Now more than ever, it is important for schools, parents, and communities to collaborate. The process of earning social capital involves networking throughout the school community. Gains are made through cooperative group efforts. Social Capital is an investment towards the education of today’s youth by utilizing the resources available. Gaining social capital helps build confidence within and strengthens the school community.

    Various establishments, like churches, volunteer organizations, and local businesses, are willing to contribute to the well being of the students within their community. When you give to your community, your community gives back; it’s a win-win. There are ways to improve the academic, behavioral and extra-curricular needs of the students. These include, building solid networks with influential organizations, businesses and people. The needs of the students can be met outside or inside of the school walls with social capital.

    If a student is having difficulty at school, which cannot be easily resolved by the involvement of a teacher or administrator, the school may seek to find an influential community leader to help: A former coach, member of the military, family priest, local business owner; basically, an adult not affiliated with the school that would make an impression on the child. When the school’s resources have been exhausted, it’s helpful to search elsewhere for a good mediator and solution provider.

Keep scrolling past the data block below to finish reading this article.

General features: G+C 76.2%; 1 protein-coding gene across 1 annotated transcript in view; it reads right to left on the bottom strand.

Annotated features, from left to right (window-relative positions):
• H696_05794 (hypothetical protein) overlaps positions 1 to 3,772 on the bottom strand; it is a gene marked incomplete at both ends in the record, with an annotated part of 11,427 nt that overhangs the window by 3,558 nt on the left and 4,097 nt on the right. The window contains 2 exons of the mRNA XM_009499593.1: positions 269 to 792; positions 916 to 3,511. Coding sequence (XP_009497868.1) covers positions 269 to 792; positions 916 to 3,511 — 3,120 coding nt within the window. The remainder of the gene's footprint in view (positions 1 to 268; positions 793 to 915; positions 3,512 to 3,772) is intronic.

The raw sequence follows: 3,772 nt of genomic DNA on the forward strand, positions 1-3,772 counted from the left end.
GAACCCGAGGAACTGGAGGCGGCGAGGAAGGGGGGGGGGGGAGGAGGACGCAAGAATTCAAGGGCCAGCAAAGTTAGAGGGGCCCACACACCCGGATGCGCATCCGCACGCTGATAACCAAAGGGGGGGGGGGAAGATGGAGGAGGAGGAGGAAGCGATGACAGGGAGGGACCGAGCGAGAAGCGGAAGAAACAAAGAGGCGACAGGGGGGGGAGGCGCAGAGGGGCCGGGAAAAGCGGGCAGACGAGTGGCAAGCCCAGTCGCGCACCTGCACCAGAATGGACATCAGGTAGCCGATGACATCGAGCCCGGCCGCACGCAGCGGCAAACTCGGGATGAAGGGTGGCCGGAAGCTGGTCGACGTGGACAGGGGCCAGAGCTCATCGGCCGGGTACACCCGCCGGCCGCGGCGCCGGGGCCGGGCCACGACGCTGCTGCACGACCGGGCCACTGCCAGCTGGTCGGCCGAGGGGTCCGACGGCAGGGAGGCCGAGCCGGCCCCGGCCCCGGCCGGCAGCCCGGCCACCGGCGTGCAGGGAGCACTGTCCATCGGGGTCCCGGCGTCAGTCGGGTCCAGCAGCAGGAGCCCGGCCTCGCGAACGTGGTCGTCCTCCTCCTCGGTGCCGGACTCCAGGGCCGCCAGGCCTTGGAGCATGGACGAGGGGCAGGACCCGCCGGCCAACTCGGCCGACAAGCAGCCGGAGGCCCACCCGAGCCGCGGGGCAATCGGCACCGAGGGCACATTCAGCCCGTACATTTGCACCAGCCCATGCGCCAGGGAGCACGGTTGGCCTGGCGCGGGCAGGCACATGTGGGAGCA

Many students will benefit by volunteering at local businesses for real world experience, but lack the knowledge and guidance of how to participate. It’s important to invite representatives to the school who will speak with the students on how to become volunteers. The value of volunteering not only awards the students with a sense of their role within the community, but also gives them a special kind of insight into principles, norms and values.

    Students tend to be receptive to adult volunteers who aren’t teachers or employed by the school. Parents are a great resource; their volunteer work at the school is invaluable. Additionally, local retired teachers are eager to act as mentors and tutors. Since many retired teachers choose to remain an active part of their communities, and their schools, several are willing to mentor and tutor children in need. Positive networking between adult volunteers and teachers can generate ideas about how best to create a positive learning environment in both the home and school settings.

    Whether in the classroom, in a volunteer setting, or at home, students of all ages can benefit from the development of social capital. Educational institutions and the community surrounding them are our best resources. Involvement of local business representatives, humanitarian organizations, and former school staff can be a valuable factor in assisting children during their formative years.